To study the decolorization, used medium was minimal medium containing following ingredients per liter: KNO3: 5g, (NH4)2SO4: 1g, K2HPO4.3H2O: 0.87g, KH2PO4: 0.54g, MgSO4.7H2O: 0.2g, CaCl2.2H2O: 0.02g, FeSO4.7H2O: 0.01g, MnSO4.H2O:0.005g supplemented with 2.5%-10% NaCl and dye as sole carbon source.
Experimental process
In 35 ml tubes, 15 ml of the sterilized decolorizing medium was inoculated with 1% of 1.5×108 cfu ml 1 of the bacterial suspension in distilled water plus 3% (w/v) NaCl, according to the method of Asad et al. [14]. Optimization under different culture conditions was done using one factor at a time (OFAT) method with the basic condition of 25 ppm Toluidine Red, pH 8.5, 5% (w/v) NaCl and temperature 35°C. This method is based on changing one parameter at a time and maintaining the pre optimized at constant level. Different decolorization efficiencies were obtained at different dye concentrations (10ppm to 25ppm with 5ppm interval), initial pHs (4.5,6.5,7.5,8.5,9.5,10.5), NaCl percentages in decolorization media (2.5%(w/v) to 10%(w/v) with 2.5%(w/v) interval) and incubation temperatures (25°C to 40°C with 5°C interval). Adjusting the amount of pH was done with NaOH 1N and HCl 1N. Dye stock solution was sterilized separately before adding to decolorization culture and incubation was carried out at static condition. All experiments were performed in triplicate with un inoculated culture as control.
Decolorization measurement
For decolorization measurement , sample (1.5ml) of the culture media was taken at different time intervals, well agitated prior to sampling (due to the insolubility of dye) and centrifuged at 7500 rpm for 5 min with a micro refrigerated centrifuge at 20°C to separate bacterial cell mass. Decolorization rate was calculated from the difference between initial and final absorbance values at the absorbance maxima of the dye (490nm) on a UV-vis spectrophotometer (Shimdzu, Japan). Un inoculated culture media with and without added dyes were used as controls.
Metabolites extraction and analysis
UV Visible spectrophotometer was applied to monitor the decolorization process whereas biodegradation was analyzed by HPLC. Identification of metabolites was carried out by GC/MS analysis. After 10 days of incubation, 5 ml sample collected from the culture was extracted with two equal volume of ethyl acetate. The extract was dried in a rotary evaporator and the remaining solvent was evaporated at room temperature overnight. The residue was dissolved in 0.5 ml HPLC grade acetonitrile and used for HPLC and GC/MS analysis. High performance liquid chromatography (HPLC) analysis was carried out on C18 column (symmetry, 406 mm × 250 mm, Knauer, K2500, Germany) using acetonitrile: water containing 0.1% formic acid (50:50) as mobile phase with flow rate of 1 ml/min for 10 min and UV detector at 254 nm at room temperature. GC/MS analysis of metabolites was carried out using a HP6890 GC coupled with a HP-5973 MS detector (Hewllet Packard, USA). Gas chromatography was done with a HP- 5MS column (30m long×0.25mm i.d.) in a temperature programming mode. The injector temperature was maintained at 250°C. The initial temperature of column was 60°C kept constant for 3 min then increased up to 250°C with 10 °C /min rate and held at 250°C for 3min. Helium was used as carrier gas at a flow rate of 1 ml/min. The ionization voltage was 70 eV. Degradation products were identified on the basis of mass spectra in the wiley 275 spectral library stored in the computer software (ChemStation) of the GC/MS.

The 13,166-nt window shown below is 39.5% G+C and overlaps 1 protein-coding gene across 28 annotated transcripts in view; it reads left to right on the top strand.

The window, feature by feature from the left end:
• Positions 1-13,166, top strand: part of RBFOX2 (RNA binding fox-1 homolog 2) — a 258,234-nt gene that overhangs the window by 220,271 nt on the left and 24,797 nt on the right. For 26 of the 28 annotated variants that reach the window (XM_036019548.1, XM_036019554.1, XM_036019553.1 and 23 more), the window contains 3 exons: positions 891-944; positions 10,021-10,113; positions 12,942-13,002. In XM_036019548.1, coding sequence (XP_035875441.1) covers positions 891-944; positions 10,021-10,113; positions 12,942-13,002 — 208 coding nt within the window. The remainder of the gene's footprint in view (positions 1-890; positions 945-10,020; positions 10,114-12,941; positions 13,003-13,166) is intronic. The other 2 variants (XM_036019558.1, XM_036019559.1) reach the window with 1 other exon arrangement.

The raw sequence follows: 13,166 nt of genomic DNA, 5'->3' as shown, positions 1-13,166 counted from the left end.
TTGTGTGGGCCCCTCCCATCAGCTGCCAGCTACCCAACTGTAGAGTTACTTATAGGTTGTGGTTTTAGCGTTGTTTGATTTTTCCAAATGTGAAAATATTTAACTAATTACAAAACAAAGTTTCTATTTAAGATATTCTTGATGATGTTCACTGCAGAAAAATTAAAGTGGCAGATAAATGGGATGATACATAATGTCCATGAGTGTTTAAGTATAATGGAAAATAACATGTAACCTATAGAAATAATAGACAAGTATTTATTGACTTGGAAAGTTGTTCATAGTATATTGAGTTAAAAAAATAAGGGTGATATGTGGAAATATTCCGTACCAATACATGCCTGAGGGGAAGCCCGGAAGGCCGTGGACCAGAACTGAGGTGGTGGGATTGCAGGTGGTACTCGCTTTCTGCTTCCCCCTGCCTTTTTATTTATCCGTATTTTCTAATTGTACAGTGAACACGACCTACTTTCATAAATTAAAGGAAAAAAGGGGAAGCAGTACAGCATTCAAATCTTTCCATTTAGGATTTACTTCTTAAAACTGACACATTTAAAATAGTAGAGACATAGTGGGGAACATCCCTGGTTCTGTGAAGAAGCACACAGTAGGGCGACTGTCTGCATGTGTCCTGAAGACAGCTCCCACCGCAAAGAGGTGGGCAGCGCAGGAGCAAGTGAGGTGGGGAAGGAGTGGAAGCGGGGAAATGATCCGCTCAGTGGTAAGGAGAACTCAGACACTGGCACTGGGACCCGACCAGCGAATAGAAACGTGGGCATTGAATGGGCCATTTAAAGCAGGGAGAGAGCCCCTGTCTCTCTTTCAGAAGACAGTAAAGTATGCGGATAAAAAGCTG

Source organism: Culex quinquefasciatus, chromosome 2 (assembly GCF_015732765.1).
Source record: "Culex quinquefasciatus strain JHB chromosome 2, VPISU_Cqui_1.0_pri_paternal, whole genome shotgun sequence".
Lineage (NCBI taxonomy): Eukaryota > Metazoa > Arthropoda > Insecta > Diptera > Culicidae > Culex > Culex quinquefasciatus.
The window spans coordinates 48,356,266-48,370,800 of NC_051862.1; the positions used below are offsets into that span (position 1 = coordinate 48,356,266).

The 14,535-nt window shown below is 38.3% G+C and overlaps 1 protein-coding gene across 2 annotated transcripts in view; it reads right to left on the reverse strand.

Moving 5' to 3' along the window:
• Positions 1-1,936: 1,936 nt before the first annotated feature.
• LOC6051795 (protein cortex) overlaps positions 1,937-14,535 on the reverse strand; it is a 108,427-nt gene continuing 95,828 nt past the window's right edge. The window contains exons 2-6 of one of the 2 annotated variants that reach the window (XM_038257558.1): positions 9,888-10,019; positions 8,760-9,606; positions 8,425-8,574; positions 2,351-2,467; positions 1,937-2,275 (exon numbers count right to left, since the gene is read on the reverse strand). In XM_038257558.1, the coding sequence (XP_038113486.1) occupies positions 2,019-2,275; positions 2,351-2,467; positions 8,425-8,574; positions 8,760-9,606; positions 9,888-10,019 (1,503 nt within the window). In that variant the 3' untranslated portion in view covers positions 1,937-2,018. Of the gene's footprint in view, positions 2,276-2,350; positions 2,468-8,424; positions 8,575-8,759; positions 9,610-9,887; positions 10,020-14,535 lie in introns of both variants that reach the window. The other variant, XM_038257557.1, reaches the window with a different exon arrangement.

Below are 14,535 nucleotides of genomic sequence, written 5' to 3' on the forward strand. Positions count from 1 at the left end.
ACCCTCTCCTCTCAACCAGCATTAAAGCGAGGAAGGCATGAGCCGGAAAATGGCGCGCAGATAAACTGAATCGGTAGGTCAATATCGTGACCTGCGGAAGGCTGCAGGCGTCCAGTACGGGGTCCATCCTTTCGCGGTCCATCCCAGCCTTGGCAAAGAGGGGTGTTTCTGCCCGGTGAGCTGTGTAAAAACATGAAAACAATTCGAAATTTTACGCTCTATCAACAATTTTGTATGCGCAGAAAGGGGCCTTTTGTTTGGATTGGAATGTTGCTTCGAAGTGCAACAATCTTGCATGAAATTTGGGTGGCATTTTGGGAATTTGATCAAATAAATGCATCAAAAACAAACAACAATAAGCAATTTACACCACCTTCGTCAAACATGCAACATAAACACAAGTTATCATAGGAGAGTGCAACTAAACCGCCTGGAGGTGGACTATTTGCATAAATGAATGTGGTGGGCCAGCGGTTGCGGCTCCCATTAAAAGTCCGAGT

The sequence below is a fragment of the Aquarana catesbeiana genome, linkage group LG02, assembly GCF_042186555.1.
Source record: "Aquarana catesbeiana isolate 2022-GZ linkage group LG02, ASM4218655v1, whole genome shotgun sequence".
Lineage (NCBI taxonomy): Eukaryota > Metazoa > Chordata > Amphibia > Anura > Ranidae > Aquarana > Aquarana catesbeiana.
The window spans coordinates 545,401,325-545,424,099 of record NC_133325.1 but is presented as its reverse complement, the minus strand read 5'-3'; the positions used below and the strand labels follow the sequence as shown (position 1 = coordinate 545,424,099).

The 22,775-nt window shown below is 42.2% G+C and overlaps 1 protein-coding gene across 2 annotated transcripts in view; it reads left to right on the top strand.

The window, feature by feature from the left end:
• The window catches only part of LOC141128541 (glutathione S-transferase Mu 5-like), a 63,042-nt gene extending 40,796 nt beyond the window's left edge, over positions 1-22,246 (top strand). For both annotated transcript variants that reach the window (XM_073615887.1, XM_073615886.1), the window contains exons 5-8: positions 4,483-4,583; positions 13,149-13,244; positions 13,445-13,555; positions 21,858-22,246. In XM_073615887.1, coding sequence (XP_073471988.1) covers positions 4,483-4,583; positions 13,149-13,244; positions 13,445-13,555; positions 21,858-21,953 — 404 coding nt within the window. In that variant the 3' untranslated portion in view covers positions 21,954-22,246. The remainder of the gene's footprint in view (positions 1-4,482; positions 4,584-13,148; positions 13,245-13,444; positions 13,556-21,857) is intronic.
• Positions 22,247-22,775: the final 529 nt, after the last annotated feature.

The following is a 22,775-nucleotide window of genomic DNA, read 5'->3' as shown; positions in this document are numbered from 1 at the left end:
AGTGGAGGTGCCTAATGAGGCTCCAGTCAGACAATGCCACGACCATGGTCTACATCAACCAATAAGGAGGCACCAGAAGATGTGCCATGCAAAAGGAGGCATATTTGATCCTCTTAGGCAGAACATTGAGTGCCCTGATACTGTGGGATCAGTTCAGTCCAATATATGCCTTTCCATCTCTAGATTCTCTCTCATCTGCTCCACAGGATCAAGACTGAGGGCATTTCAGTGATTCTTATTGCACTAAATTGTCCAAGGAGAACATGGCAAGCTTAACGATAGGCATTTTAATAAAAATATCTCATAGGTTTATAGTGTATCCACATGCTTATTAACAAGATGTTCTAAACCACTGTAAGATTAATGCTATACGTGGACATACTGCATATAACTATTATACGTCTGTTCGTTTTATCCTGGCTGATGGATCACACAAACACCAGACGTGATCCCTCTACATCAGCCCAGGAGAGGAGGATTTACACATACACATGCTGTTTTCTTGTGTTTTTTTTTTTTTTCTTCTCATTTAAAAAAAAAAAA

Results and Discussion
Physicochemical characterization of textile effluent
The effluent sample collected from a small scale Textile Industries, Ankleshwar, Gujarat, India was dark red in color, with pungent smell and pH of slightly above neutral level and was within the permissible limits (Table 1). The temperature of the effluent was high. Total Suspended Solids (TSS) and Total Dissolved Solids (TDS) in the textile effluent were very high. The solids present in ground water, besides effecting the growth of the plants directly, also affect the soil structure, permeability and aeration, indirectly effecting the plant growth. The Chemical Oxygen Demand (COD) and Biological Oxygen Demand (BOD) values were within the permissible limits in the effluent sample. Different bacterial strains isolated from the textile effluent were screened for their ability to decolorize the textile Azo dye (Toludine Red) and the potential strains were characterized morphologically and biochemically.
Phylogenetic analysis